First Country: New Music From Miranda Lambert, Walker Hayes, Darius Rucker, Keb’ Mo’ & More

todayOctober 15, 2021 2

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First Country is a compilation of the best new country songs, videos & albums that dropped this week.

This week’s First Country column sees Miranda Lambert‘s latest solo release, Walker Hayes issuing the followup to his smash hit “Fancy Like,” and Darius Rucker teaming with blues vocalist/guitarist Keb’ Mo’.

Miranda Lambert, “If I Was a Cowboy”

“You thought the West was wild/ but you ain’t saddled up with me,” Lambert sings in this new release, which she penned alongside Jesse Frasure. But where this Grammy winner might have delivered such a line with scrappy, sneering indignation on previous albums, on this outing, she offers a more peaceful rendering — one that comes with being fully content blazing your own path under wide open skies. The song’s relaxed, organic vibe falls in line with her recent hits “Bluebird” and “Settling Down,” as well as her Texas acoustic album The Marfa Tapes.

Keb’ Mo’ feat. Darius Rucker, “Good, Strong Woman”

Keb’ Mo’ and Rucker, clearly enjoyed collaborating on this track — which melds elements of Keb’ Mo’s blues and country roots with his intricate, bright guitar work, and Rucker’s unmistakable full-throated vocals. “Life can be kind of hard on a man/ You’re gonna need a good, strong woman who’s got your back,” the two sing in this plucky, wisdom-filled cut, accented by handclaps and a vocal group backing. The song is from Keb’ Mo’s upcoming album Good to Be, due Jan. 21 of next year, which includes production from Vince Gill.

Walker Hayes, “U Gurl”

Hayes is ready to follow his Billboard Hot 100 Top 5 hit “Fancy Like,” trading shoutouts to Applebee’s for lyrics appreciating all of his significant other’s best features.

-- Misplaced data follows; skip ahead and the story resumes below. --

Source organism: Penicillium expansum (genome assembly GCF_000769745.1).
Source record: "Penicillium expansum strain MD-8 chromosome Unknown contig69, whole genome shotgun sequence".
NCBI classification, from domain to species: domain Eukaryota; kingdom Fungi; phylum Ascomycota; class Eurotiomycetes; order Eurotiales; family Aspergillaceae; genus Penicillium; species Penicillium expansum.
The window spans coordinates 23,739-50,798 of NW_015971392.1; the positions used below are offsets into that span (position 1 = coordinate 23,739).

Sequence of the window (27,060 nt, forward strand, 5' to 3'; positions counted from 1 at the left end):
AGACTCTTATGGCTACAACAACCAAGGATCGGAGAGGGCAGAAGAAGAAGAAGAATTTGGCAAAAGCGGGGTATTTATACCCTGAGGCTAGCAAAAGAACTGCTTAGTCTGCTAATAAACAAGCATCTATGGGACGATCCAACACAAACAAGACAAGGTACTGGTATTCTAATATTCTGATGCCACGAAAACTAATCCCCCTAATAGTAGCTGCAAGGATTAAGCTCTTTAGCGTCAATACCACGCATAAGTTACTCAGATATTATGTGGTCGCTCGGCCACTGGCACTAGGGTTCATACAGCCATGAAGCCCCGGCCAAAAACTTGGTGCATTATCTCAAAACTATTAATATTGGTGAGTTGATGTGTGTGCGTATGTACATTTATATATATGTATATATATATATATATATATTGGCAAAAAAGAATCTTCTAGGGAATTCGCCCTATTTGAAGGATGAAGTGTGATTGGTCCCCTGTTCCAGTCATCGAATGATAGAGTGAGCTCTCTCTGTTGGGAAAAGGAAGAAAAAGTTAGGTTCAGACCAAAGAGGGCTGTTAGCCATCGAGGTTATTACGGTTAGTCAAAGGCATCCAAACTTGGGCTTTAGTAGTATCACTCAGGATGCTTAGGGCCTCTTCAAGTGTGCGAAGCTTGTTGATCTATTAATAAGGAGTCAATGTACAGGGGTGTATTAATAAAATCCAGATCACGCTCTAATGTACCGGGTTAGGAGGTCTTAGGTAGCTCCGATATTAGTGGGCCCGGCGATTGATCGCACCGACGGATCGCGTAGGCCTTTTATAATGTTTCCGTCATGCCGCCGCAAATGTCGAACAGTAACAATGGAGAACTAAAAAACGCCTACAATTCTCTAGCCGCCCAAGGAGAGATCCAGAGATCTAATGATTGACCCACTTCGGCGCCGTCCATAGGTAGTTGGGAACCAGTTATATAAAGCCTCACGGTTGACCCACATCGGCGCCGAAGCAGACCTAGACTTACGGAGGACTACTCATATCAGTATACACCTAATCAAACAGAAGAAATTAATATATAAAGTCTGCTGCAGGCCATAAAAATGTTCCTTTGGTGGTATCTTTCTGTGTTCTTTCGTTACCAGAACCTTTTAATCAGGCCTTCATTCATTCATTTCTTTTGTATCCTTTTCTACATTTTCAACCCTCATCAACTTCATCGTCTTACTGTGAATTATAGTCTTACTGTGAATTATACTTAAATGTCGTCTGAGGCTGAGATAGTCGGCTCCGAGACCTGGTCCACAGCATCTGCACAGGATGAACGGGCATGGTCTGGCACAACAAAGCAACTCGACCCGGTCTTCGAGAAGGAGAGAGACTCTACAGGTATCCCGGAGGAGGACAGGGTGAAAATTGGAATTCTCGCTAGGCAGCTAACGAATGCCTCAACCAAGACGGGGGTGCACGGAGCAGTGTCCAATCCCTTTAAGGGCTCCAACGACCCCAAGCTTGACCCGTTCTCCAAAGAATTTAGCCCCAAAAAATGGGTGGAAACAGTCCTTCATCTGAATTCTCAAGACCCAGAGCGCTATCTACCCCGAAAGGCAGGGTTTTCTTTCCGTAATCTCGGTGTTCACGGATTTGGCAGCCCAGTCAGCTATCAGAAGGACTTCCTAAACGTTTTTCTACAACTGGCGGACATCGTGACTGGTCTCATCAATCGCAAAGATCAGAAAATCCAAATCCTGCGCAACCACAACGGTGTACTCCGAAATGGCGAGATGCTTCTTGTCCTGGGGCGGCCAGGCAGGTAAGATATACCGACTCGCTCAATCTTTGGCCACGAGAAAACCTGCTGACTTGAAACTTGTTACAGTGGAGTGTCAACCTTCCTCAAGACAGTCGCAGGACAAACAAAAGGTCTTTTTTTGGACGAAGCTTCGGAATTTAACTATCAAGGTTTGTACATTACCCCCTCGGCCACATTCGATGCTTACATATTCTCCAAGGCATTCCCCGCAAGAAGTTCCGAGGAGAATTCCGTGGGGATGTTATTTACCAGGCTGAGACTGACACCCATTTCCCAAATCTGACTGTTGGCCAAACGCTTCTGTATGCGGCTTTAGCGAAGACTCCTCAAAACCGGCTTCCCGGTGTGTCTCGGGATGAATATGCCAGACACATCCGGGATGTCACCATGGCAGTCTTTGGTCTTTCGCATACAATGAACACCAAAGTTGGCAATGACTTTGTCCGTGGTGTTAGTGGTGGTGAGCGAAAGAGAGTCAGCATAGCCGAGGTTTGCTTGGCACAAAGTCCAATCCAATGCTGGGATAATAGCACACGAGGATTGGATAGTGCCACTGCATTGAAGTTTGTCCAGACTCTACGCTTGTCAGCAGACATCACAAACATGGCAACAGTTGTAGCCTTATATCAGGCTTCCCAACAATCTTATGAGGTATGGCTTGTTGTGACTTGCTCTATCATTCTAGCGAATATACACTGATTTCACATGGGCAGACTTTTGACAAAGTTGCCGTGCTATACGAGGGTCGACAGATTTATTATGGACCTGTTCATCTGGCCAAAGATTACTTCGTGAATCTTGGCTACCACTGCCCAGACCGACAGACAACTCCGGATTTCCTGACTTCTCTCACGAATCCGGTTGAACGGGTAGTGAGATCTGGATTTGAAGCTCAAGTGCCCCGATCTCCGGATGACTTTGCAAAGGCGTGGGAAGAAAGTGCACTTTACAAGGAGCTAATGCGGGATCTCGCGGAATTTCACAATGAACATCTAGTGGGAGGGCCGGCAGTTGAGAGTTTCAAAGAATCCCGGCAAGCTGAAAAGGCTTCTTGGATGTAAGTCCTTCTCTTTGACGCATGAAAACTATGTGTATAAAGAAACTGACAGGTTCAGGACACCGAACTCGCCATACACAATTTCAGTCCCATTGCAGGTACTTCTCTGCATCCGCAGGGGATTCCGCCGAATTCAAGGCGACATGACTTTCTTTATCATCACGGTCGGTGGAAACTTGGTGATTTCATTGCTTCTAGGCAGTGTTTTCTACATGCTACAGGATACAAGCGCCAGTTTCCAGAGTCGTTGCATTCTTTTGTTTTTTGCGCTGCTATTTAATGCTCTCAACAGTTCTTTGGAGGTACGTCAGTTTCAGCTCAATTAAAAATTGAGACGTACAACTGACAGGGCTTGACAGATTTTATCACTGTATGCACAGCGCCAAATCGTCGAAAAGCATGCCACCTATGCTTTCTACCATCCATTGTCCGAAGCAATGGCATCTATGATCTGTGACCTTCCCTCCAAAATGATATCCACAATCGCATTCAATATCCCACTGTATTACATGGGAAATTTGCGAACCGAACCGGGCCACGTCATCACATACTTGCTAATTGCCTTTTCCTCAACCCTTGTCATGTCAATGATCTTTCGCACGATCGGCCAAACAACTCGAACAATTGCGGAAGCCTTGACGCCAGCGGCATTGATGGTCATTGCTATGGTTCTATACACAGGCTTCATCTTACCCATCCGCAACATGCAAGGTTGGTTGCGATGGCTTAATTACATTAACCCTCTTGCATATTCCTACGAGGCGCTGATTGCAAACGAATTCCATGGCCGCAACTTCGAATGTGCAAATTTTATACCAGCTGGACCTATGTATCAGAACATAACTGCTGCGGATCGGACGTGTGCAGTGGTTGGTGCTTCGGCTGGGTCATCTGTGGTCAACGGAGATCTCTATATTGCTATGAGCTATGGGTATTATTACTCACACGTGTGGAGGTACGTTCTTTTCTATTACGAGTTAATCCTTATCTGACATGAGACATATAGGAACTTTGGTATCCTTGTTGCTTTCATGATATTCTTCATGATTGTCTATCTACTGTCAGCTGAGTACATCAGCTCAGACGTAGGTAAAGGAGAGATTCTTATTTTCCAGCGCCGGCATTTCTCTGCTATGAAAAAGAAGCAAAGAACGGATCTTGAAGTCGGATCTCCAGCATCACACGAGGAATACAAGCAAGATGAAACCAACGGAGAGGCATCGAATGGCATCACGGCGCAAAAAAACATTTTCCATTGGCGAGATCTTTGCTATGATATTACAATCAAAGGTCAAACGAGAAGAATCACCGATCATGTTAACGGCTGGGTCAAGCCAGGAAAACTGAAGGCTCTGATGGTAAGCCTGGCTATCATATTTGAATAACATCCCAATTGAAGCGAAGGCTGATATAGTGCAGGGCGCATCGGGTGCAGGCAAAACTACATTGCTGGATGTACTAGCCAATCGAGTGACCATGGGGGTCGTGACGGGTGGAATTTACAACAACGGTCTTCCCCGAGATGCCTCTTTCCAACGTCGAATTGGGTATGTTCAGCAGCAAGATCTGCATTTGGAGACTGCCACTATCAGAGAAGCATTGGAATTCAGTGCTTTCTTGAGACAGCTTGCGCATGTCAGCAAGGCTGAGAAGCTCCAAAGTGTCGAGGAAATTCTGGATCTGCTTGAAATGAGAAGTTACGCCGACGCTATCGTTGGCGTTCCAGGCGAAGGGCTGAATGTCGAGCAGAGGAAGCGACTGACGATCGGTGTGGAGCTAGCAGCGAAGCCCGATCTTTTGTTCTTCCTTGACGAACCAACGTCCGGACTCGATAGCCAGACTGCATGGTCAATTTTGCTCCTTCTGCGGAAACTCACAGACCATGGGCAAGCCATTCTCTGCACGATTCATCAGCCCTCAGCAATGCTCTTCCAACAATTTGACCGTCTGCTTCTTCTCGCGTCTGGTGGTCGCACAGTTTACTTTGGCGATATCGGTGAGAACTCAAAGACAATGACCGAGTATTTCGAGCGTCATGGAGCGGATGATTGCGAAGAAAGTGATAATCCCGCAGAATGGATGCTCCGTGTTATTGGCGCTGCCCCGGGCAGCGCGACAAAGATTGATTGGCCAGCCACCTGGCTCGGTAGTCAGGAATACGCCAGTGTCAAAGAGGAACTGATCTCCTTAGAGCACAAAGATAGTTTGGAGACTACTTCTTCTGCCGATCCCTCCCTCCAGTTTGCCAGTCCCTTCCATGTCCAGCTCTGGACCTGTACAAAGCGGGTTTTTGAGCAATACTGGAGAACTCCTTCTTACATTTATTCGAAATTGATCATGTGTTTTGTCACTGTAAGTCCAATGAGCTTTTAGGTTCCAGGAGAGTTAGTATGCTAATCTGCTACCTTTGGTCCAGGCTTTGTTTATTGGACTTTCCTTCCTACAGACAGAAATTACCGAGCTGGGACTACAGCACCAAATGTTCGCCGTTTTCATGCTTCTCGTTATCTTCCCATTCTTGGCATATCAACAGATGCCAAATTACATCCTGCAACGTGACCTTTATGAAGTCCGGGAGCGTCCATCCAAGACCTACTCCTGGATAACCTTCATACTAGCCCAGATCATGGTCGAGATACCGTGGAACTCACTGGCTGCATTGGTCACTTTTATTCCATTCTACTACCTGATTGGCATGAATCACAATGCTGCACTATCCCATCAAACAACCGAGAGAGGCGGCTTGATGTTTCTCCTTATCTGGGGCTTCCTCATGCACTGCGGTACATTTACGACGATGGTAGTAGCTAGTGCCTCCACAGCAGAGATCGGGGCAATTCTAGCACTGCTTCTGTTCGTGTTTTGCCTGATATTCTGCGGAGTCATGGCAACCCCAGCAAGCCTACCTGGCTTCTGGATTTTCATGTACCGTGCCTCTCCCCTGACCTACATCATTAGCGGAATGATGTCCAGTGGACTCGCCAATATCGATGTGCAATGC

This track blends shades of  Trace Adkins’ lustful dancefloor hit “Honky Tonk Badonkadonk” with throwback elements of ’90s rock and hip-hop, as thumping bass and fuzzed-out guitar propel Hayes lyrics like “every shade of blue jeans look mean/ with a body like that.” Hayes penned the track with Dylan Guthro (who also produced the track) and Jodi Guthro — and according to the singer-songwriter, he’s already got a new viral-ready dance in the works.

Drake White, “Power of a Woman”

Warm, cohesive instrumentation provides a cool, relaxed groove that underpins White’s smooth brand of country-soul on this track. Here, White offers an ode to the myriad of strengths his woman displays, whether she’s speaking her mind, playing a mean game of poker, or fearlessly showing vulnerability. This Jaren Johnston-produced track was penned by White, Lindsey Hinkle and Kelli Johnson.

HARDY feat. Midland and Marty Stuart, “Break Your Own D–n Heart”

HARDY meets a girl with a reputation for breaking hearts in this clever neon-soaked rebuttal, fueled by barroom-burnished vocals from Midland’s Mark Wystrach and Stuart. The song’s protagonist delivers a laundry list of the heartbreaker’s former conquests and with the song’s hook — “go break your own d–n heart” — lets her know he’s not about to be the next loser in her game. HARDY wrote the track with Hunter Phelps and Midland’s Jess Carson, Cameron Duddy and Wystrach. The song is the latest release from HARDY’s collaborative project Hixtape Vol. 2.